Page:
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Top Excuses For Failure To Reform US Health Care System

Armen Hareyan's picture

US Health Care System

U.S. residents might think the fact that the nation "spends far more onhealth care per person than any other nation," yet has "lower lifeexpectancy than most other rich countries," would "make the case formajor reform of America's health care system ... irrefutable,"columnist Paul Krugman writes in the New York Times."Instead, however, apologists for the status quo offer a barrage ofexcuses for our system's miserable performance," Krugman adds.

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Krugmanwrites that one excuse people give is that even if people areuninsured, they still have access to care. Krugman cites PresidentBush's claim that "people have access to health care in America"because they can "just go to an emergency room." Although Bush "waswidely mocked for his cluelessness," many of the "apologists for thehealth care system in the United States seem almost equally clueless,"Krugman writes. U.S. residents are told that "there really aren't manyuninsured American citizens because some of the uninsured" areundocumented immigrants and some of the rest are eligible for Medicaid,Krugman continues, adding, "This misses the point that the 47 millionpeople in this country without insurance are an ever-changing group, sothat the experience of being without insurance extends to a muchbroader group."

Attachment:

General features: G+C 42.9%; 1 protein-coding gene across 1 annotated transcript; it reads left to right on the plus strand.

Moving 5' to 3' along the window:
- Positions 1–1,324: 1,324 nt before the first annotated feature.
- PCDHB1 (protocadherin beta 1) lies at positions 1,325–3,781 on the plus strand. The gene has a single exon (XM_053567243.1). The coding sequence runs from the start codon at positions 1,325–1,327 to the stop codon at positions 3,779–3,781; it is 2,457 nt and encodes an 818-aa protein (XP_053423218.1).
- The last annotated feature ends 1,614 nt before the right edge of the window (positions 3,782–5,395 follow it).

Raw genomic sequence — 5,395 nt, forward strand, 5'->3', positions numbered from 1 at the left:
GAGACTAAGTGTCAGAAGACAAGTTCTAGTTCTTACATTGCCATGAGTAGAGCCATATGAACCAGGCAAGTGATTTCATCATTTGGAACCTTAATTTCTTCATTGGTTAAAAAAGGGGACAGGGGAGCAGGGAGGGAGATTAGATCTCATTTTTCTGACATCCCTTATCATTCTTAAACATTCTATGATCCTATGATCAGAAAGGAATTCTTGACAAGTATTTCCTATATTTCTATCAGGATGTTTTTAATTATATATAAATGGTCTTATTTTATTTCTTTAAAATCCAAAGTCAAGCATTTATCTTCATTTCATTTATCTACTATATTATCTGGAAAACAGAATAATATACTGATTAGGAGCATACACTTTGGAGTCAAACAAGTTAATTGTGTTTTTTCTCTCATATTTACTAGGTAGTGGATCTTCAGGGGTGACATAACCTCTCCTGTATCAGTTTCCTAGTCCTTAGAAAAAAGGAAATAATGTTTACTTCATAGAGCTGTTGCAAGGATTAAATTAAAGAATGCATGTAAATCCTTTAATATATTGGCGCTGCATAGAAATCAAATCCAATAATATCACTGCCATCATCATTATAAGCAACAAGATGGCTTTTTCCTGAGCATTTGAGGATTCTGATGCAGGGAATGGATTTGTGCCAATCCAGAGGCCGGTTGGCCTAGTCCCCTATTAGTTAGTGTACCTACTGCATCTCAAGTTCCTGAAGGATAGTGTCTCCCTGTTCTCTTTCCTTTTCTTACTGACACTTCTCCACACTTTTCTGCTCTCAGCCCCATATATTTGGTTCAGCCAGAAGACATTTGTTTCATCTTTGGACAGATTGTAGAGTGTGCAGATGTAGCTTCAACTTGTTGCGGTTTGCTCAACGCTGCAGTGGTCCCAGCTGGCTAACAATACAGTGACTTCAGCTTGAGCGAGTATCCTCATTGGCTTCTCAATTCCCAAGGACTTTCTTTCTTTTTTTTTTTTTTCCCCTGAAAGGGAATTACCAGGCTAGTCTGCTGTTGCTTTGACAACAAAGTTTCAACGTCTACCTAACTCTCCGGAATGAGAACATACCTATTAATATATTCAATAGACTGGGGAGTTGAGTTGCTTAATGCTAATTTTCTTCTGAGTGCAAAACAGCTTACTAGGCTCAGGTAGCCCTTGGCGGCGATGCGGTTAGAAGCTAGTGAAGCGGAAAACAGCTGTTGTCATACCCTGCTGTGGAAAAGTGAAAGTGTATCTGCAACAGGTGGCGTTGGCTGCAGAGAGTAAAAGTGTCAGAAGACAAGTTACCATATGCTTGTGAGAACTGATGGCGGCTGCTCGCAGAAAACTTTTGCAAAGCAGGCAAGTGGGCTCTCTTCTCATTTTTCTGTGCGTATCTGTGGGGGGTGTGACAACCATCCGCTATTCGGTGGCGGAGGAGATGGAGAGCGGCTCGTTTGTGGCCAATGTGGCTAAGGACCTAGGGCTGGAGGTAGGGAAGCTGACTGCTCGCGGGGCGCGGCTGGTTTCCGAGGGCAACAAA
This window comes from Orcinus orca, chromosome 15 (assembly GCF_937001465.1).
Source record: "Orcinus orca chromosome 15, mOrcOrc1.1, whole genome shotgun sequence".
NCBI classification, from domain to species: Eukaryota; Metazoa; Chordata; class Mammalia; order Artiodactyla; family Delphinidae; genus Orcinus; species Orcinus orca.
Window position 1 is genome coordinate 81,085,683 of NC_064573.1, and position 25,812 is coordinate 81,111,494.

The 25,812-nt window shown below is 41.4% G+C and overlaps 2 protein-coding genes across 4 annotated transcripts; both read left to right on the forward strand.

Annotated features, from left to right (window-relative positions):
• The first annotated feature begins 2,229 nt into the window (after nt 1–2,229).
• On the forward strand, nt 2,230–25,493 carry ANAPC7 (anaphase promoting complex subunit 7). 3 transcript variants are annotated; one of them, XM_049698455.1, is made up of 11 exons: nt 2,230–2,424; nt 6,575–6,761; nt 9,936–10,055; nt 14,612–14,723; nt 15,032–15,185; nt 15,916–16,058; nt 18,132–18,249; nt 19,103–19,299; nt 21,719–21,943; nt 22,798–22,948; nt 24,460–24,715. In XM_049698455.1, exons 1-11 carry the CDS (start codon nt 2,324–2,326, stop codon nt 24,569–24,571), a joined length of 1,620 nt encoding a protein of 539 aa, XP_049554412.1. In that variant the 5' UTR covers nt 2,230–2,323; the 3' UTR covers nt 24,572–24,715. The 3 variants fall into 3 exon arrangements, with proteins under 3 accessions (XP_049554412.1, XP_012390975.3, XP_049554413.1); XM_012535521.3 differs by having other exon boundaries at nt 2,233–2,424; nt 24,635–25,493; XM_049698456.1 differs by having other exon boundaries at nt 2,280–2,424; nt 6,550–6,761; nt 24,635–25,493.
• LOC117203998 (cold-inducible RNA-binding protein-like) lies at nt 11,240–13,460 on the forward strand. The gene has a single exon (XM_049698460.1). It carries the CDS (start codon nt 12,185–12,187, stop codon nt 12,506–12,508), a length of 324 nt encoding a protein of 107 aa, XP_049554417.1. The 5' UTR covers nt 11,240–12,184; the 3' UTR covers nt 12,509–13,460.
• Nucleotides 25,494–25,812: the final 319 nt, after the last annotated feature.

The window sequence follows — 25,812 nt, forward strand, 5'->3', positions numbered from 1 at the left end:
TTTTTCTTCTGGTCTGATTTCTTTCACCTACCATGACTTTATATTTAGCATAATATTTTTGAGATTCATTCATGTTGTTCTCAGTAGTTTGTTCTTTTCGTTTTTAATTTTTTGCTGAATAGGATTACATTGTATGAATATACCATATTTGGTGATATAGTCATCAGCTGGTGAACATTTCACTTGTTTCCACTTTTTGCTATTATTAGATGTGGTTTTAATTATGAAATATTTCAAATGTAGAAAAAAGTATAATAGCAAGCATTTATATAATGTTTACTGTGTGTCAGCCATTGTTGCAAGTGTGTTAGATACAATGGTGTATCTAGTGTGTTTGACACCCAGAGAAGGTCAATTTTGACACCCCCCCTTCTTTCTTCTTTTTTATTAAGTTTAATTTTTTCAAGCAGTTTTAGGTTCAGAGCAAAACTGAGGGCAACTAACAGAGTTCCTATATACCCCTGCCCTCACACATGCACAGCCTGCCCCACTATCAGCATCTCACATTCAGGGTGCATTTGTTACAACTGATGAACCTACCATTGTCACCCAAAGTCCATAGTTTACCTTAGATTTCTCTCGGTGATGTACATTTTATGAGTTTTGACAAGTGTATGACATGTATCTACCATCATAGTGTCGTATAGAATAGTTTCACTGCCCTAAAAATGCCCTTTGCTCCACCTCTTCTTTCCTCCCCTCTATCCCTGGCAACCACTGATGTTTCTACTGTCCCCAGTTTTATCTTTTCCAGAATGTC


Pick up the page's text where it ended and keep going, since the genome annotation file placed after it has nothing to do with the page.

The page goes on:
In addition, Krugman notes that a "largefraction of the population ... is underinsured." The second excuseKrugman discusses is the "bad habits" of U.S. residents. He writes that"obesity and other lifestyle-related problems" might "partially explainAmerica's low life expectancy," but the "big question isn't why we havelower life expectancy than Britain, Canada or France, it's why we spendfar more on health care without getting better results."

Anotherexcuse people use to justify high health costs is that health care in2007 is better than it was in 1950, according to Krugman. He comparesthat logic to seeing a DVD player priced twice what it costs at otherstores and having the salesman tell you "not to worry" because the"machines on offer at his store are a lot better than they were fiveyears ago." Krugman continues, "It is, in other words, an argument thatmakes no sense at all, yet respectable economists make it with astraight face." The final excuse Krugman describes is "the long,dishonest tradition of peddling scare stories about the evils of'government-run' health care."

According to Krugman, the"reality is that the best foreign health care systems ... do as well orbetter than the U.S. system on every dimension, while costing far lessmoney." He writes that the "best way to counter scare talk aboutsocialized medicine" is "to point out that every American 65 and olderis covered by a government health insurance program called Medicare"and that they "like that program very much" (Krugman, New York Times, 11/9).

Reprinted with permission from kaisernetwork.org. Youcan view the entire Kaiser DailyHealth Policy Report, search the archives, and sign up for email deliveryat kaisernetwork.org/email. The Kaiser Daily HealthPolicy Report is published for kaisernetwork.org, a free service of The HenryJ. Kaiser Family Foundation.